The hike continues with a steep and apparently never-ending portion that goes up to Bahundanda. Upon reaching it, we climbed up a few more (60) steps to get to the Superb View hotel. The view, indeed, was superb.

Day 3. Bahundanda - Chayme
The Superb View hotel had a tree in the garden so I used it in the morning to do pull-ups. Bogdan did push-ups, and like this started our daily routine throughout the trip, where we would do either push-ups (hated by me) or pull-ups (hated by him). Marian, if I do say so myself, hated both.

Of course, we took some more pics.

After a hearty breakfast of mostly potatoes, we started with a steep descent into this wonderful valley. Normally, I hate descents because they only mean that you have to go up again, but this time, this view was worth it.

Along the way we found orange orchards, and drank orange juice made on the spot.

Goats, as we know, will eat everything, including orange peel.

A stray dog - Nepali made (all of them look the same!) followed us for a while.

Today we passed through the first kani: an archway with three pyramids on top, found at the entrance and exit of every village.

Near the village of Jaggot, you suddenly take a turn and see this beautiful valley in front of you.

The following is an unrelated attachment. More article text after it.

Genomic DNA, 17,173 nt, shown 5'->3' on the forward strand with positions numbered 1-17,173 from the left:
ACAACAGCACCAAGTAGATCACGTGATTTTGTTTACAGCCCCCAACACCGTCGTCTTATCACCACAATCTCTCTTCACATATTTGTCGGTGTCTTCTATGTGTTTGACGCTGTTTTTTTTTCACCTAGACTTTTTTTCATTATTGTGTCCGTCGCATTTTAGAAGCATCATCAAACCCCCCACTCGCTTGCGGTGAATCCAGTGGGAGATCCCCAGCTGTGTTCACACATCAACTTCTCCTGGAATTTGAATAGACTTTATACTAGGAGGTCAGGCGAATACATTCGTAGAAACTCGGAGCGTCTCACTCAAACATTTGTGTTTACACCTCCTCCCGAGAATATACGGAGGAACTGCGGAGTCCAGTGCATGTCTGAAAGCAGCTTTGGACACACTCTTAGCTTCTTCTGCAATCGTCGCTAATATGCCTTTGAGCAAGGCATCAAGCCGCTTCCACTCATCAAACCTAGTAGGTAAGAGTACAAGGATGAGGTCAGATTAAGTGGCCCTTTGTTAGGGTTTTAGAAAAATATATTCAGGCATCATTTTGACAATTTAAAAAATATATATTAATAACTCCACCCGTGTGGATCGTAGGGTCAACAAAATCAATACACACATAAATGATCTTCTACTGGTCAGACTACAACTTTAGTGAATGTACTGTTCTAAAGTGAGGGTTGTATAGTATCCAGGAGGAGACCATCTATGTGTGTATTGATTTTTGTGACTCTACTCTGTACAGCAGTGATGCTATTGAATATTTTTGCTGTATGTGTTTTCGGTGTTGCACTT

This is the color I fell in love with:

In Jaggot we got picked up by a man that said that his hotel (in Chayme) had the bestest view in the whole village. According to him, from his hotel the waterfall was "most big". We decided to follow him and see if he is right. We had to take a left from the main road and climb up a bit through lush vegetation, but he was right! His waterfall was indeed, the most big.

And if he was not there to show us, we would have followed the dirt road and missed it. I guess this is why he kept saying that he hates the road being built.

Day 4. Chayme - Baggarchap
Today, we start with a flat portion, on which we can enjoy the views and fool around.

The sky is a bit cloudy bu the world seems to agree that today is a great day.

However, soon we have to go on steep uphill, which will take us into Tal.

Tal means lake, and you can see why

In Tal we also find the first mani wall, which either have a collection of stones on which "Om Mani Padme Hum" is enscribed, or they have prayer wheels which one is supposed to turn clockwise. The mani wall must be passed on its left side.

Lunch was of our own doing, roasted lamb with vegetables and mashed potatoes! It looks like vomit but it was nice!

The whole day today we were passed by donkeys carrying loads. They were much better than us at climbing, descending, and crossing bridges.

We stopped by the maoist party headquarters, but it was closed. After that, we reached Baggarchap shortly.

In Baggarchap, we stayed at the Pisang guesthouse. We ate Dal Bhat for the first time on the trek. The meal was fantastic, mostly because the potato curry was extraordinary, and we got second servings. The cook came to the dinning hall frequently to check on us and see if we liked the food. You could see that she really took pride in her work.